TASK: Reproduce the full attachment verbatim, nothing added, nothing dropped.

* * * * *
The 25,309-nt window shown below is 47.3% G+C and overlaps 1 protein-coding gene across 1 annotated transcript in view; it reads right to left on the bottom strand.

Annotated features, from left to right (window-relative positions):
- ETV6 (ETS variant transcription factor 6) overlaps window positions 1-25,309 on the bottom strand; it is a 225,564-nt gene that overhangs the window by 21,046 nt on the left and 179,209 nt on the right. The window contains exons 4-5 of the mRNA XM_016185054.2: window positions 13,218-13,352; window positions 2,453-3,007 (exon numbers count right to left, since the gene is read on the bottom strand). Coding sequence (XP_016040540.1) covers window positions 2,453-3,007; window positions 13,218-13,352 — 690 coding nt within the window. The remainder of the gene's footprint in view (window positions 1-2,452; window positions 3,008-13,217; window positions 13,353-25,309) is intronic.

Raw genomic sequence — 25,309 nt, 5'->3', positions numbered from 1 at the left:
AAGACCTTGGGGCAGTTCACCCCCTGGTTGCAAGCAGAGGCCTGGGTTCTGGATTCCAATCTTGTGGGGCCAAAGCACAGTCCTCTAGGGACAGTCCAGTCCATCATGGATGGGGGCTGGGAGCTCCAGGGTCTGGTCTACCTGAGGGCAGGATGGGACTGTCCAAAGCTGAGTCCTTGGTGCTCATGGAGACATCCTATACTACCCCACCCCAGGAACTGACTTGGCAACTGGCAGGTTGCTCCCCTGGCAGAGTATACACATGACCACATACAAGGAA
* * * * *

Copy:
The 25,309-nt window shown below is 47.3% G+C and overlaps 1 protein-coding gene across 1 annotated transcript in view; it reads right to left on the bottom strand.

Annotated features, from left to right (window-relative positions):
- ETV6 (ETS variant transcription factor 6) overlaps window positions 1-25,309 on the bottom strand; it is a 225,564-nt gene that overhangs the window by 21,046 nt on the left and 179,209 nt on the right. The window contains exons 4-5 of the mRNA XM_016185054.2: window positions 13,218-13,352; window positions 2,453-3,007 (exon numbers count right to left, since the gene is read on the bottom strand). Coding sequence (XP_016040540.1) covers window positions 2,453-3,007; window positions 13,218-13,352 — 690 coding nt within the window. The remainder of the gene's footprint in view (window positions 1-2,452; window positions 3,008-13,217; window positions 13,353-25,309) is intronic.

Raw genomic sequence — 25,309 nt, 5'->3', positions numbered from 1 at the left:
AAGACCTTGGGGCAGTTCACCCCCTGGTTGCAAGCAGAGGCCTGGGTTCTGGATTCCAATCTTGTGGGGCCAAAGCACAGTCCTCTAGGGACAGTCCAGTCCATCATGGATGGGGGCTGGGAGCTCCAGGGTCTGGTCTACCTGAGGGCAGGATGGGACTGTCCAAAGCTGAGTCCTTGGTGCTCATGGAGACATCCTATACTACCCCACCCCAGGAACTGACTTGGCAACTGGCAGGTTGCTCCCCTGGCAGAGTATACACATGACCACATACAAGGAA